However, this is not my main concern. A secure protocol does not only have to encrypt all traffic because encryption only ensures confidentiality. Another important security feature of a communication protocol is authenticity. Actually, without authenticity, the encryption is not worth much because an attacker that sits between the communication parties can intercept the key exchange (man-in-the-middle attack).
PowerShell Remoting is perfectly safe as long as you operate in an Active Directory domain because the trust relationship between domain members takes care of the authentication. But the problems begin as soon as you leave your Windows domain or forest.
For these cases, PowerShell Remoting supports HTTPS. HTTP doesn’t offer an authentication mechanism, but HTTPS does. By default, WSMan, the protocol on which PowerShell Remoting relies, runs over HTTP. This is another security problem of PowerShell Remoting because many admins are not aware of this and use the default configuration in cases where they should switch to HTTPS.
The third problem is that configuring PowerShell Remoting for HTTPS is relatively cumbersome compared to SSH’s public key authentication method. You either need a publicly-signed certificate or you have to create a self-signed certificate and then manually start a WSMan HTTPS listener, manually change Windows Firewall rules, and so on. Even those admins who know how to do this will often avoid jumping through all those hoops if they just want to quickly connect to a non-domain member to run a single PowerShell command. I will explain the procedure in detail in a follow-up post.
Of course, SSH also faces the authenticity problem, but it solves it much more elegantly. Public key authentication is now standard with SSH and usually doesn’t require any extra effort. For instance, when you launch an EC2 Linux instance, Amazon automatically provides the private key. All you have to do is import the key in your SSH client and you are done. The public key is automatically deployed to the Linux machine. Amazon doesn’t even give you a user name and password to log on to Linux. This is how a remote shell is supposed to work in the cloud.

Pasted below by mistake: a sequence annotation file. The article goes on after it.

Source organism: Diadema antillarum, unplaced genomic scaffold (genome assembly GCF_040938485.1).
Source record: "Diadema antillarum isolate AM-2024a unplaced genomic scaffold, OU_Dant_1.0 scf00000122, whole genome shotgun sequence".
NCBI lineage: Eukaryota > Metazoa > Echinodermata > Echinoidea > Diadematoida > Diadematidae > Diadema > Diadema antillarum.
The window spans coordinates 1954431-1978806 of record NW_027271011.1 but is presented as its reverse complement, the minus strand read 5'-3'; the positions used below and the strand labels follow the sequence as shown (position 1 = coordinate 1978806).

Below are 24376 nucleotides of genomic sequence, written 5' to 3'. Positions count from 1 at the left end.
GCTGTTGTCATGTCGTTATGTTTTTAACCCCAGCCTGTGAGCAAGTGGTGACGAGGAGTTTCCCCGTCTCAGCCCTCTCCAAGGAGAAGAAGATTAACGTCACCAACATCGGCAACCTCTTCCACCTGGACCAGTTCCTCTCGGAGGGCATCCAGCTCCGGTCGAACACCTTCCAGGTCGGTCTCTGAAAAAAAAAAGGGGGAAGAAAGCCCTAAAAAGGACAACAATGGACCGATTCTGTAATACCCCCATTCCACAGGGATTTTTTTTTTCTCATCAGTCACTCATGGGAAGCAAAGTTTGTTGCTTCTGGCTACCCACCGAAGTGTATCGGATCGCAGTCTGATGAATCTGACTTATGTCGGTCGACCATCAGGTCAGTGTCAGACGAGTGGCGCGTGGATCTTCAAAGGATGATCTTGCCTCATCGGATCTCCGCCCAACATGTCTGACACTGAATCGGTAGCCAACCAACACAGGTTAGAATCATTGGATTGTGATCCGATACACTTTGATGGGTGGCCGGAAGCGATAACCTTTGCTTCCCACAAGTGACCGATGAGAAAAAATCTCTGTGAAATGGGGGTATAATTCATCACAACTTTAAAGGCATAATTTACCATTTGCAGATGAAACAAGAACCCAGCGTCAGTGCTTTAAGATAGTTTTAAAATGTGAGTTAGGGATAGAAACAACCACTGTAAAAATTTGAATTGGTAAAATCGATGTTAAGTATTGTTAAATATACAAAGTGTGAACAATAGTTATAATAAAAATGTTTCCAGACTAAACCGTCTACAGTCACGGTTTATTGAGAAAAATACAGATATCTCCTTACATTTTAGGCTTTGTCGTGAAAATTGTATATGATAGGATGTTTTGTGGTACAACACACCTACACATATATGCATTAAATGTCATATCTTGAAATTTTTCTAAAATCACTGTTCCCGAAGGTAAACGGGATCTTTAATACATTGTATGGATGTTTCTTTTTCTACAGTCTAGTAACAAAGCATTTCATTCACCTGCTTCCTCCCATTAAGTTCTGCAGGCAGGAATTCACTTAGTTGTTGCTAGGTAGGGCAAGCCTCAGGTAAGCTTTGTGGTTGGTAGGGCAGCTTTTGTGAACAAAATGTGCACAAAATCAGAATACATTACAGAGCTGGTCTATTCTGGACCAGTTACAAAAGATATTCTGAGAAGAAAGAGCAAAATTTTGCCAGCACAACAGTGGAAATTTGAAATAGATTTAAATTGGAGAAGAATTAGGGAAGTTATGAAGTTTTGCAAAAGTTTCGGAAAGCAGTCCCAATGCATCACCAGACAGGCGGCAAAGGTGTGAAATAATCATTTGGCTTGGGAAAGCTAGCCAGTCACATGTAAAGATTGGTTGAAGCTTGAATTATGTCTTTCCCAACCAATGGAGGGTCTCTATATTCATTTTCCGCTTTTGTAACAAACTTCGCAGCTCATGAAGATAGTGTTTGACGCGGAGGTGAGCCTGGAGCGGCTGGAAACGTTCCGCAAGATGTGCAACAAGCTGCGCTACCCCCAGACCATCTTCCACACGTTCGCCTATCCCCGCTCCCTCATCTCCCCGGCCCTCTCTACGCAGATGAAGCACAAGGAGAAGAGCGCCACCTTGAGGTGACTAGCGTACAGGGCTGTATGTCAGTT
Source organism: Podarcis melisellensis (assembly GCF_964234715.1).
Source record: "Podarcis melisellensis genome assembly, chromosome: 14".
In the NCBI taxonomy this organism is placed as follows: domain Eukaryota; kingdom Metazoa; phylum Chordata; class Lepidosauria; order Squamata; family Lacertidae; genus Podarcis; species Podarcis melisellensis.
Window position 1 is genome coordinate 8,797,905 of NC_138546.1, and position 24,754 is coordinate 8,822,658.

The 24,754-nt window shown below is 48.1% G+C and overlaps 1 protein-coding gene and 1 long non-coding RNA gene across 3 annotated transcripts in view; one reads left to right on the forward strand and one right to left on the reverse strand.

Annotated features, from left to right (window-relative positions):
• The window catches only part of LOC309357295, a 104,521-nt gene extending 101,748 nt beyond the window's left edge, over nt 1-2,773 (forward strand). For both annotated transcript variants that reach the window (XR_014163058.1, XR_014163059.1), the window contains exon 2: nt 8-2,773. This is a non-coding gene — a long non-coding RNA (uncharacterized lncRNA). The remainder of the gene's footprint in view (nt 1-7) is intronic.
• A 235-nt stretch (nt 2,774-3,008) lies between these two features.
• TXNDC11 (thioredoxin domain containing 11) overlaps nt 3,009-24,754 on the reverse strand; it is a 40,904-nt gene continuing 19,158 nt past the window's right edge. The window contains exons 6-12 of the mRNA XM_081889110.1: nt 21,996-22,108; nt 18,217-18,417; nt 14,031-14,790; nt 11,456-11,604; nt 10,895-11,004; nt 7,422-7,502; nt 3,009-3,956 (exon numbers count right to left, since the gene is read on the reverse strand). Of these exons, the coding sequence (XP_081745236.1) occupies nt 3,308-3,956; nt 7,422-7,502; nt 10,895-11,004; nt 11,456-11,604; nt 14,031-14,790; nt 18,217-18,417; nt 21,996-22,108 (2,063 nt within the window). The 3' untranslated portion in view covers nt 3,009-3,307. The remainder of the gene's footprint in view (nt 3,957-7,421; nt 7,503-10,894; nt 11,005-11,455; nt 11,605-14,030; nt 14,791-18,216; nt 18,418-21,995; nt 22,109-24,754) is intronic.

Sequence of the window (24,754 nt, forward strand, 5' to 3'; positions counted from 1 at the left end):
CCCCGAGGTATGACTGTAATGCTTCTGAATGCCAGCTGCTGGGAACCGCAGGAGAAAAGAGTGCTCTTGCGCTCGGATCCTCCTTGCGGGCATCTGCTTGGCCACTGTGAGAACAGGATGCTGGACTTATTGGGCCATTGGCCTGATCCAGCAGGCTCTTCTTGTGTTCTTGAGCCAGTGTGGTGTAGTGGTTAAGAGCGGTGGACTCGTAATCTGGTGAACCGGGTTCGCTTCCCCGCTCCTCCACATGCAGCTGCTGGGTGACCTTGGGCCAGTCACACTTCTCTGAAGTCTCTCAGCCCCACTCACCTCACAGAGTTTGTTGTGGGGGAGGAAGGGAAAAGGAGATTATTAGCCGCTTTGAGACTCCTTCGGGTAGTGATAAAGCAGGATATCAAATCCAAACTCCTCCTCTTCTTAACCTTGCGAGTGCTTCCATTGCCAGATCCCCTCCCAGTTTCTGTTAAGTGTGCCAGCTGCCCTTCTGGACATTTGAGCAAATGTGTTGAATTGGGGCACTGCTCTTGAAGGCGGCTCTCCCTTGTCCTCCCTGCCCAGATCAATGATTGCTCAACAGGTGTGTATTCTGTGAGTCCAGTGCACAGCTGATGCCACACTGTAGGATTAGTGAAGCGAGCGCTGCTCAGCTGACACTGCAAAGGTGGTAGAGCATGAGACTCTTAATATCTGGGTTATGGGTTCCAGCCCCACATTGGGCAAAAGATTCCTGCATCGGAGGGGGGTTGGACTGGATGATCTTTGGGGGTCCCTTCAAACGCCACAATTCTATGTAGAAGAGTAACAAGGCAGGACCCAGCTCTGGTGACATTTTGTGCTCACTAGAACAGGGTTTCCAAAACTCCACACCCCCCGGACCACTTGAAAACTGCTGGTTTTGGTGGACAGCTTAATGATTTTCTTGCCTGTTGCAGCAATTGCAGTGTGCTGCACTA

Yes, some cloud providers still work with old-fashioned password authentication. However, even in those cases, SSH is more secure. When you first establish an SSH connection, the SSH client will present the host’s public key fingerprint; if you accept the fingerprint, it will be stored locally. Crucial changes on the host—for example, a new SSH installation or a changed IP address—will generate a new public key and you will then be warned with the new fingerprint.
SSH informs you if the fingerprint has changed
This can prevent man-in-the-middle attacks even without using public key authentication. An attacker has to intercept the communication when you first connect to the remote machine. However, if you use PowerShell Remoting together with mere password authentication over HTTP to standalone machines, you are always vulnerable to man-in-the-middle attacks, and all the nice encryption is not of much help.
Having said that, it is perfectly possible to use PowerShell Remoting securely if you configure it properly. However, when it comes to rating the security of a technology, the technical possibilities are just one discipline. Equally important is how difficult and costly it is to use the security features because, as experience has shown, if security features are too complicated to deploy, people don’t use them either because of ignorance or laziness. I am positive that Microsoft can improve PowerShell Remoting in a future version. Perhaps Microsoft’s SSH team can provide some input here.
If there is some aspect of the security of PowerShell Remoting that you feel I might be overlooking, then please share your thoughts in the comments or post an article on your blog. 🙂